Russian researchers have developed a chain of reactions involving hydrogen and chlorates, which will create highly efficient energy sources for spacecraft, submarines and systems of individual movement under water.
“The idea to use chlorates and bromates in power sources for anoxic conditions was proposed by our colleague Yuri Tolmachev, but it was necessary to find a way to overcome their electrochemical inertness. The achieved characteristics of chlorate current sources open up prospects for the practical use of such devices.“, – said the head of the laboratory of the Institute of Physical Chemistry and Electrochemistry of the Russian Academy of Sciences (Moscow) Mikhail Vorotyntsev.
To date, to power various autonomous devices operating in space or under water, electric batteries based on lithium compounds and other elements are used. Many of them have disadvantages: Lithium-based batteries wear out quickly and do not tolerate heat or cooling well. This forces scientists to look for new approaches for energy production in such conditions.
Researchers have long been developing reactions involving the so-called halogenates, compounds consisting of oxygen atoms and elements of the fluorine group. These substances have a very high oxidizing activity, which makes them interesting candidates for the role of the basis for chemical sources of electrical energy.
As chemists explain, one of the main obstacles to the use of halogenates in power sources was that their use required various catalysts that accelerate the reactions between oxygen and halogen compounds and various types of oxidizable substances.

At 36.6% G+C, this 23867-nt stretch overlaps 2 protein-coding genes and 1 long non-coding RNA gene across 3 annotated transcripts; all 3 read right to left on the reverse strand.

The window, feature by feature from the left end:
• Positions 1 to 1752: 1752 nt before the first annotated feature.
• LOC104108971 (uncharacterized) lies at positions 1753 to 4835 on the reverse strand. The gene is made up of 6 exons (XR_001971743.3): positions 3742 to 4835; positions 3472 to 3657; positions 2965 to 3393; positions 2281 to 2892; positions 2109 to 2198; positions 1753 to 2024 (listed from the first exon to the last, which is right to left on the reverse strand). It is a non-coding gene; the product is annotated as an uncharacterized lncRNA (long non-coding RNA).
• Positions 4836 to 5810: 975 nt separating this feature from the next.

Russian scientists have found that catalysts can be eliminated by using hydrogen as “fuel” for a chemical battery. In this case, the redox reaction inside it starts by itself, if a small current pulse is passed through a mixture of chlorates and hydrogen or chlorine dioxide molecules are added to it.
In this case, as scientists have shown, approximately 40% of the reaction energy is converted into electric current, which is a very high efficiency for energy sources of this kind. The simplicity and low cost of this approach will allow the use of chlorate-based chemical batteries not only in expensive spacecraft, but also in cheap terrestrial installations operating in extreme environmental conditions that require high autonomy.
In the near future, scientists plan to continue experiments and find conditions in which the efficiency of the power sources they have created will become even higher.